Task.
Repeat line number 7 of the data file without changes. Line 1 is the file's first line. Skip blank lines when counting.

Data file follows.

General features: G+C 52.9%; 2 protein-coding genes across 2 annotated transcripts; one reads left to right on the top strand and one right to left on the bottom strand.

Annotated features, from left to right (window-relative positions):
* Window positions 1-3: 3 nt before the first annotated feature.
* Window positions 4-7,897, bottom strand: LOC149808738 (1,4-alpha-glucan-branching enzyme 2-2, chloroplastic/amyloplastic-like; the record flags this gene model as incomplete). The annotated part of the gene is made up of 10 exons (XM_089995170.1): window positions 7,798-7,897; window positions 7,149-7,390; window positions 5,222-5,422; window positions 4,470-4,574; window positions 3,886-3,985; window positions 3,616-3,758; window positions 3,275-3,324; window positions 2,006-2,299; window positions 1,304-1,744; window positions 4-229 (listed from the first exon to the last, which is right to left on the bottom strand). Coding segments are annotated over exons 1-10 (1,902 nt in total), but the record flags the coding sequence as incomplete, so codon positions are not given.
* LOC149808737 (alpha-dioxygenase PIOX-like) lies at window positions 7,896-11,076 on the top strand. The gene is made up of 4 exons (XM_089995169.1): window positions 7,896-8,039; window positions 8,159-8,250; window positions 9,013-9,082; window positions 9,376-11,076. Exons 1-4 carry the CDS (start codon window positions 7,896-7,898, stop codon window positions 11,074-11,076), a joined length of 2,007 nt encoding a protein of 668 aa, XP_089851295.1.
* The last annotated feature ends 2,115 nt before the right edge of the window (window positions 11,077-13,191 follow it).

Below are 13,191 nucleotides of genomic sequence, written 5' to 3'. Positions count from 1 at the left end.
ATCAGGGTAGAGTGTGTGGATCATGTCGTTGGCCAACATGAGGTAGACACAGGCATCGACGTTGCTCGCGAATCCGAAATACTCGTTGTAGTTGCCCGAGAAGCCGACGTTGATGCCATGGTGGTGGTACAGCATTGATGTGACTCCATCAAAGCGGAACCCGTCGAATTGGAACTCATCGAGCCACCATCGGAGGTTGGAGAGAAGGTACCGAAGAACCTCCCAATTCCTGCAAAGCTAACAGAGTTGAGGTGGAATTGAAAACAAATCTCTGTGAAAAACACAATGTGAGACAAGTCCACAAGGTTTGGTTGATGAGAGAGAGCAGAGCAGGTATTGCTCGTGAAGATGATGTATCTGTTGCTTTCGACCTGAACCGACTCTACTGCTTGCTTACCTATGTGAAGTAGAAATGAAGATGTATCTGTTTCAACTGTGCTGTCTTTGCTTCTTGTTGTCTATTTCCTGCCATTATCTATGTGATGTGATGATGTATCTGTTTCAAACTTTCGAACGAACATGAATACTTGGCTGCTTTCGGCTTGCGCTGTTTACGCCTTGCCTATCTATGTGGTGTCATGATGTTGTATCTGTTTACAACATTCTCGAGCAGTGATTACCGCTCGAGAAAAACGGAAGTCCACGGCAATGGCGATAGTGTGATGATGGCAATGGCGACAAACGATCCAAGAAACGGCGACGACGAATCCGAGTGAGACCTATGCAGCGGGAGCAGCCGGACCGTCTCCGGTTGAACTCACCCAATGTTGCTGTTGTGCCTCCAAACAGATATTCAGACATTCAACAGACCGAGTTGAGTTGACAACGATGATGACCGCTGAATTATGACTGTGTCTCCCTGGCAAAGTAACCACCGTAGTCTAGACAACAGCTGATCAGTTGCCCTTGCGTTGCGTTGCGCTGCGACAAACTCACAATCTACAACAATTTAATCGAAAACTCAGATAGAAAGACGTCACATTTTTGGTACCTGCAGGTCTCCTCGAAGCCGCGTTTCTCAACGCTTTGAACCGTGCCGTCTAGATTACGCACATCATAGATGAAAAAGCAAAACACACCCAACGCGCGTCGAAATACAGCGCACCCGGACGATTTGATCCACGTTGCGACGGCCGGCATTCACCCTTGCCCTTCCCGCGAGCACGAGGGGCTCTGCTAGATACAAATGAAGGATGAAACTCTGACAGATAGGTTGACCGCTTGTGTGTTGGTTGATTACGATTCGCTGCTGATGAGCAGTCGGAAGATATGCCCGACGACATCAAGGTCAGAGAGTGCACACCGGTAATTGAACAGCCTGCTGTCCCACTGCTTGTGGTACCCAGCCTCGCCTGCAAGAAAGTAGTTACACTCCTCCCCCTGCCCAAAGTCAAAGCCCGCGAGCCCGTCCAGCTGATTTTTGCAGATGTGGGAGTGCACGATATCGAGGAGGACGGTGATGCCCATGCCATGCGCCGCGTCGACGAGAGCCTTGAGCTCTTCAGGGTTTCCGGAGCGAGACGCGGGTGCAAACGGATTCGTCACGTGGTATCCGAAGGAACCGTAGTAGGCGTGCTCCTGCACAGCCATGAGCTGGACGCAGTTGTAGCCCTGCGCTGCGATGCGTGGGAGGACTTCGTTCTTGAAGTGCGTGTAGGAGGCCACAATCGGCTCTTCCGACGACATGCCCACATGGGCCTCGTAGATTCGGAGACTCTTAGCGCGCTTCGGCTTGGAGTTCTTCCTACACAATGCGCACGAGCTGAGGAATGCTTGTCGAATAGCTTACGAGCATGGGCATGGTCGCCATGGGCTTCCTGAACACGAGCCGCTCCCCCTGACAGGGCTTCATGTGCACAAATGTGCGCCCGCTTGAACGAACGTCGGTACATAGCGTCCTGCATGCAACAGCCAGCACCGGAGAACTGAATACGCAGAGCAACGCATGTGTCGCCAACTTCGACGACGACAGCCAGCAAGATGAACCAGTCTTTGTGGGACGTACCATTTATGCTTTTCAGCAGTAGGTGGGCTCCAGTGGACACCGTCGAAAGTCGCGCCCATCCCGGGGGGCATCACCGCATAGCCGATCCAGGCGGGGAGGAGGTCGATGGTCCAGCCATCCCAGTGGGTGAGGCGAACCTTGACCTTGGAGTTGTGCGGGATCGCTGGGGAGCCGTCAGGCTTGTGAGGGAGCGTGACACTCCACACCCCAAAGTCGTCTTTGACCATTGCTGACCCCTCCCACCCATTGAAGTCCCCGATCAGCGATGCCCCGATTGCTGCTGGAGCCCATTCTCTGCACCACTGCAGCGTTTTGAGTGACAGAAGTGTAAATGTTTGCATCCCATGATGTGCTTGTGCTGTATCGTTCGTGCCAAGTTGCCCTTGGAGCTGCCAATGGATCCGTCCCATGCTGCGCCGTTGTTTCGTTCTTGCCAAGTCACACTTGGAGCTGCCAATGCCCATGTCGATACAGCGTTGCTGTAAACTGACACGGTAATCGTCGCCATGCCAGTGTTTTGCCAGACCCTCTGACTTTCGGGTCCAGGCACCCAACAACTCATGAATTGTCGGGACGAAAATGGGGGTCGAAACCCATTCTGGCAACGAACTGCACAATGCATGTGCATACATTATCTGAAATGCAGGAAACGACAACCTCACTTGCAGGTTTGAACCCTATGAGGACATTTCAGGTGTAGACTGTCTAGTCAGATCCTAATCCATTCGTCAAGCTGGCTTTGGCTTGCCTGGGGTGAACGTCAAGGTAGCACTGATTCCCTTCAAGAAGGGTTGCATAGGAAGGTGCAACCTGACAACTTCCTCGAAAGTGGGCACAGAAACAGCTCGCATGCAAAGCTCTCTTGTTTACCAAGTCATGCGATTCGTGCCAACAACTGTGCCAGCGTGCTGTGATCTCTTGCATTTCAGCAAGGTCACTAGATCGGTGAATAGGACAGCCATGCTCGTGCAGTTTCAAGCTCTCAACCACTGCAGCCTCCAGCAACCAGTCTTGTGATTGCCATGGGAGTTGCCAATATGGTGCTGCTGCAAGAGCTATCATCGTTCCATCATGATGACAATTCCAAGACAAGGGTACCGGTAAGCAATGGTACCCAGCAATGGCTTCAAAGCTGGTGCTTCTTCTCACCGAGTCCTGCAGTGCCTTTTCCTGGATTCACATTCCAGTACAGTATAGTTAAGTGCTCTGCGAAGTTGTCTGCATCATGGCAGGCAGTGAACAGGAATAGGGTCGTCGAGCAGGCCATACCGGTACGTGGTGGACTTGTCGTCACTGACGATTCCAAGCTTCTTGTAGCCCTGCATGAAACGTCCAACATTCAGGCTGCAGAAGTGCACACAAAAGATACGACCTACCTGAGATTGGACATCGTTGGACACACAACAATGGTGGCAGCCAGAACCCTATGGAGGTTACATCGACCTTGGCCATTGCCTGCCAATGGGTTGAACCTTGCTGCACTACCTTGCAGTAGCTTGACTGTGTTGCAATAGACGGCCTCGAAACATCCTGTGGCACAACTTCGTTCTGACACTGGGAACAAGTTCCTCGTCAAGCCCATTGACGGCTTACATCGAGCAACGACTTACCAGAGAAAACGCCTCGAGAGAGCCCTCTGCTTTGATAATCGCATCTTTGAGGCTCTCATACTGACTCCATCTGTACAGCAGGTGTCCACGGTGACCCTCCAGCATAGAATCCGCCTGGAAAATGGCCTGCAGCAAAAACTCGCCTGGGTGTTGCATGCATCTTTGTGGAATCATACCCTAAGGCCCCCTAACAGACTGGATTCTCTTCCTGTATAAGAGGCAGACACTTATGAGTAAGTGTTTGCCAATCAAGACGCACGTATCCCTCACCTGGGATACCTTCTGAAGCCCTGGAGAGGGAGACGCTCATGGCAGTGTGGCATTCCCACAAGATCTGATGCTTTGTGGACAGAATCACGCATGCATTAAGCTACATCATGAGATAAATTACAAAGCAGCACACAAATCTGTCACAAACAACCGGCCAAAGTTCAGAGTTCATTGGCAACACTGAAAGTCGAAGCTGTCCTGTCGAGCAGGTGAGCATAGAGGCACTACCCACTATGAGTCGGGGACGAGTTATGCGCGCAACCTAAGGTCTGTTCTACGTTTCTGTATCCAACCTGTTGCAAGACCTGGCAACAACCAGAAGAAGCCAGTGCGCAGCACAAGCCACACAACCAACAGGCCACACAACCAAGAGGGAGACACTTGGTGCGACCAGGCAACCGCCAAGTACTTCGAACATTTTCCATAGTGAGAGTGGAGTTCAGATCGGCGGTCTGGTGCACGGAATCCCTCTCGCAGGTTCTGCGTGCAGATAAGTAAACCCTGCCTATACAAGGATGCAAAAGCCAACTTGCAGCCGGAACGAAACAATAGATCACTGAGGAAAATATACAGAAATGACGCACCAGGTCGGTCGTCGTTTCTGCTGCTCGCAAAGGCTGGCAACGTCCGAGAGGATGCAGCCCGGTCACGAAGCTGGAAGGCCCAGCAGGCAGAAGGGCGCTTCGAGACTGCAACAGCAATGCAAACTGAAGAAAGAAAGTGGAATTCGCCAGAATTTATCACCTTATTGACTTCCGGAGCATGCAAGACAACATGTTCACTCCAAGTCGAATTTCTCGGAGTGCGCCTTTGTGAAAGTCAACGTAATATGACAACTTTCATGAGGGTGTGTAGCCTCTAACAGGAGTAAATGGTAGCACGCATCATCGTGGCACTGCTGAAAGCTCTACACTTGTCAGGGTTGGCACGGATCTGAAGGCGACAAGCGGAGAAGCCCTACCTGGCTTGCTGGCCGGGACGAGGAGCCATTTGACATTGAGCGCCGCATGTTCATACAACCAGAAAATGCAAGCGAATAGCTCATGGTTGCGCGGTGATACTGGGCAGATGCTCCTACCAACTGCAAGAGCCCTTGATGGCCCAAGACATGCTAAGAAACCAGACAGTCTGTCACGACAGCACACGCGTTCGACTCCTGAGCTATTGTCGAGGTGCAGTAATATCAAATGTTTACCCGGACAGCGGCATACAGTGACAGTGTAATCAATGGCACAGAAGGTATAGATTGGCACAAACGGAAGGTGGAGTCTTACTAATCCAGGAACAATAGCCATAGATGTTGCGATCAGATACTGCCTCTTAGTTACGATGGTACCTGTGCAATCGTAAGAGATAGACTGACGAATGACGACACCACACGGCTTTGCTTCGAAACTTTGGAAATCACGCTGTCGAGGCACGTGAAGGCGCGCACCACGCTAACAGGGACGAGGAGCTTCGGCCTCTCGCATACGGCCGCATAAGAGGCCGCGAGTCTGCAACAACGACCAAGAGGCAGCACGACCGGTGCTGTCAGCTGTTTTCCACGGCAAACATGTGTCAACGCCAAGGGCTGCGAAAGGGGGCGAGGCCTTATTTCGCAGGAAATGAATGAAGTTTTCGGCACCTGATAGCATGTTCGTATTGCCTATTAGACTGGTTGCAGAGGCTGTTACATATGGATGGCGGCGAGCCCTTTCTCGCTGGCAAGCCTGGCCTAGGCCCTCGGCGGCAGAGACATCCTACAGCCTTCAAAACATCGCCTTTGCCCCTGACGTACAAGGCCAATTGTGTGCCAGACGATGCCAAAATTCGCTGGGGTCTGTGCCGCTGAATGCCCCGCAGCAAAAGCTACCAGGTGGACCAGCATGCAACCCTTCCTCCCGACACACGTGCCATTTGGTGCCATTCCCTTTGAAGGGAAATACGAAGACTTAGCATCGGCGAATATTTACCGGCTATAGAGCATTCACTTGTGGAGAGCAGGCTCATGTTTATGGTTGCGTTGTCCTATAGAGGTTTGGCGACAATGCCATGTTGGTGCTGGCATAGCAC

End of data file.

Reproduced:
Below are 13,191 nucleotides of genomic sequence, written 5' to 3'. Positions count from 1 at the left end.